ADDRESS OF HIS HOLINESS
JOHN PAUL II
16 March 1979
At the conclusion of your annual Meeting you wished to meet the Pope, to receive from him a word of encouragement and guidance. I must tell you that I, too, have desired this meeting in order to get to know you personally, to express to you my deep gratitude for the delicate ministry you carry out as Rectors of the Ecclesiastical Colleges of Rome, and to communicate some reflections to you, simply and sincerely.
1. In these two days of your Meeting you have meditated on, and studied together, the subject: "Our young people in the context of youth today", analyzing it from various aspects.
Let the students of your Colleges—seminarians or young priests—coming from all the Continents, be formed first and foremost to a deep sense of the Church. They must love the Church intensely as "Christ loved the church and gave himself up for her" (cf Eph 5:25). The Second Vatican Council did not fail to inculcate this fundamental element for the priest's formation: "The students should be thoroughly penetrated with a sense of the Mystery of the Church, which this holy Council has set particularly in relief. Their sense of the Church will find expression in a humble and filial attachment to the Vicar of Christ and, after ordination, in their loyal cooperation with the bishop, in harmony with their fellow-priests. By this means they will bear witness to that unity which draws men to Christ." (Optatam Totius, 9). Love for the Church, our Mother, which is manifested concretely in responsible and effective personal action, in order that she may show herself, and always be, "in splendour, without spot or wrinkle or any such thing, that she might be holy and without blemish" (Eph 5:27). The holier the seminarians and the priests are, the holier the Church will be.
2. Your students come from all over the world to this city of Rome, the geographical centre of Catholicism. They bear within them their temperament, their original culture, their diversified historical experiences, their desire to prepare themselves, in the diocese of Peter's Successor, for the future ministry. This they will carry out in their dioceses and in their nations, after having enriched themselves with the great religious and cultural values which the City has accumulated in the centuries and continues to offer to souls desirous of truth, goodness and beauty. The experience of the stay in Rome is for a seminarian or for a young priest a real gift of Providence: the prayerful visit to its splendid Basilicas, to the Catacombs, to the tombs of the innumerable Martyrs and Saints, to the monuments of its age-old history, specialized study at the Pontifical Universities, the stay in the Ecclesiastical Colleges: all this has a deep impact on the personality and development of a young man.
I hope that your students will be able, with sound discernment, to collect and treasure all these elements for their own human and priestly formation. But, on the other hand, I also hope that Rome will always be able to offer these spiritual riches and never disappoint the expectations and hopes of these young people, and not distort or destroy the image they had formed of it. May they be able to make their own, and repeat of the diocese of Rome, the words that St Ignatius of Antioch addressed to it with fervent enthusiasm: "The Church beloved and illuminated in the will of him who willed all things that exist,…worthy of God, veneration and praise" (Letter to the Romans, Introd.).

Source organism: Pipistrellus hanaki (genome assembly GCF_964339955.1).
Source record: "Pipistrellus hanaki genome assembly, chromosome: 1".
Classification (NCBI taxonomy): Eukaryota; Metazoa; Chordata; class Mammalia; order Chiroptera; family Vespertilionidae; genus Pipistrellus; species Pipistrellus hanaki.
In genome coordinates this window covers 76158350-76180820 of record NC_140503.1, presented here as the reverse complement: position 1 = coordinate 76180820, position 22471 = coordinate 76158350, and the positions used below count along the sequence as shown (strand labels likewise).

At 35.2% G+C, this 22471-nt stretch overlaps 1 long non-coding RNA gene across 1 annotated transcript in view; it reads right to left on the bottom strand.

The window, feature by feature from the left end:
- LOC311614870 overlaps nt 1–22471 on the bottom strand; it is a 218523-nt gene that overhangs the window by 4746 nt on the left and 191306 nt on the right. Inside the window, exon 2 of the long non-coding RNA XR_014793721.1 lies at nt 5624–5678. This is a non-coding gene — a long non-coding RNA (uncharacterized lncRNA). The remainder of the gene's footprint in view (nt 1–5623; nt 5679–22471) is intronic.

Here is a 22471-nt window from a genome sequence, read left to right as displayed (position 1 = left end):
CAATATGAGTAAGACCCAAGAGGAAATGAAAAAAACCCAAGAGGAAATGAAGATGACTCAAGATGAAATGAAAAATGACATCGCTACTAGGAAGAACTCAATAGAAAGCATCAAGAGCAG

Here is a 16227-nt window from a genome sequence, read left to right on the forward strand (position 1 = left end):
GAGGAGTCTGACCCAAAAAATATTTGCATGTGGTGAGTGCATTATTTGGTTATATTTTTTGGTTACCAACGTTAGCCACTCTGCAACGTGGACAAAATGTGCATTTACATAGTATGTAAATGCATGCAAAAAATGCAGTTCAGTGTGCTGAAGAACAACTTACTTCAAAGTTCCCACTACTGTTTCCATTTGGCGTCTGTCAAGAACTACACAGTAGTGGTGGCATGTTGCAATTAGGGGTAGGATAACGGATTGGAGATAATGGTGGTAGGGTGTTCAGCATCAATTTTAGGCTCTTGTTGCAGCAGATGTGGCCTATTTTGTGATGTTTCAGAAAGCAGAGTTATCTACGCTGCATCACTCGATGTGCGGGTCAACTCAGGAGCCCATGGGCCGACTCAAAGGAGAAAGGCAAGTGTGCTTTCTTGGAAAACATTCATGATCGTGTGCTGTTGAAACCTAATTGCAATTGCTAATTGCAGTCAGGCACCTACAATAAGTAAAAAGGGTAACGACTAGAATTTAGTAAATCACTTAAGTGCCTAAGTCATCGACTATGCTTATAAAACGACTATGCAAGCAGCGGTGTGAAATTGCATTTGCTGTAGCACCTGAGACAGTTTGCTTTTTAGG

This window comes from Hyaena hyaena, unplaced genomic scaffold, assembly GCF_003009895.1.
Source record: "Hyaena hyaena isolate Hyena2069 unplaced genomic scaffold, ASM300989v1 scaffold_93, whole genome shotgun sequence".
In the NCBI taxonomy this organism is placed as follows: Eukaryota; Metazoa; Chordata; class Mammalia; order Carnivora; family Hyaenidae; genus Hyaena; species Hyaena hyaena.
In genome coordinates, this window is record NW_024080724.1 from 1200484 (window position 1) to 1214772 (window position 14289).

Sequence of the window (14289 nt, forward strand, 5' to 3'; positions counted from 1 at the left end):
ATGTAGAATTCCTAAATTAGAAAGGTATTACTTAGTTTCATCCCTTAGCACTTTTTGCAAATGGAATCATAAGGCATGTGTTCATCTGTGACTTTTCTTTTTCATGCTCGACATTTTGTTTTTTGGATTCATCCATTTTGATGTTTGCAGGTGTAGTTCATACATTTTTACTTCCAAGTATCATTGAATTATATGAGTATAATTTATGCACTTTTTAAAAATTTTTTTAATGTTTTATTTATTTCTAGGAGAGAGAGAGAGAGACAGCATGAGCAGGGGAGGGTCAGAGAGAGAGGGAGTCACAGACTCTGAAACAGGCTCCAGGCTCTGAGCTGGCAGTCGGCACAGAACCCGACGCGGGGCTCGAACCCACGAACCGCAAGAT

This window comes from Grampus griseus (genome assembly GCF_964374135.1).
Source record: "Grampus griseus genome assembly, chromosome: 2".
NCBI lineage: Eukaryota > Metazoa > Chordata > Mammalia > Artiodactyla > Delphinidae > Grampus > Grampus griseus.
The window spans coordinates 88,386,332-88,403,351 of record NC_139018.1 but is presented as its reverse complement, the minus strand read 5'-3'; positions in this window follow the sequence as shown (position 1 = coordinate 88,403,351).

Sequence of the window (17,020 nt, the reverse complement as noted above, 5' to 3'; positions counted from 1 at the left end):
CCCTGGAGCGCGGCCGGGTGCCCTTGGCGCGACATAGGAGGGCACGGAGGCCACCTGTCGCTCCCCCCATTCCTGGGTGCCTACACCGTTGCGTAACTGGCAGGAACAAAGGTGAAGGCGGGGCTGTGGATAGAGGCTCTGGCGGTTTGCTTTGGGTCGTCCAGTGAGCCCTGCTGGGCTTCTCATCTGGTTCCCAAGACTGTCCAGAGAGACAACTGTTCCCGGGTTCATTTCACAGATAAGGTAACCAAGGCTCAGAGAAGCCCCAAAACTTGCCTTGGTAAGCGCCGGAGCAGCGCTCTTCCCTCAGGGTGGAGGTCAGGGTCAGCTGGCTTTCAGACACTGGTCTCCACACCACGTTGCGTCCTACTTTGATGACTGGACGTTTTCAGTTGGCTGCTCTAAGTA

3. I would like, finally, to express the sincere hope that the community life practised in the Ecclesiastical Colleges is not reduced to a mere set of exterior relations, but that it will imitate the spirit that animated that of the Apostles and of the first disciples in the Upper Room: "All these…devoted themselves to prayer, together with…Mary the mother of Jesus" (Acts 1:14). This is just what the Seminaries, Colleges, and Ecclesiastical Boarding Schools of Rome must be; real Upper Rooms, in which a life of intense personal and community prayer is breathed; a life of reciprocal, active and hard-working charity; a life of mutual spiritual aid to be always faithful to one's vocation and to the sacred commitments assumed before God, the Church, and one's own conscience.
And let the young be able to perceive and discover in you Rectors not only the Superior who must concern himself with the smooth, orderly, and disciplined running of a house, but the serene guide, the father, the brother, the friend, and above all the Priest, who, in his behaviour, irradiates the presence of Christ (cf. Gal 2:20).
With these wishes, I willingly impart a special Apostolic Blessing to all of you and to the young people of your Colleges.
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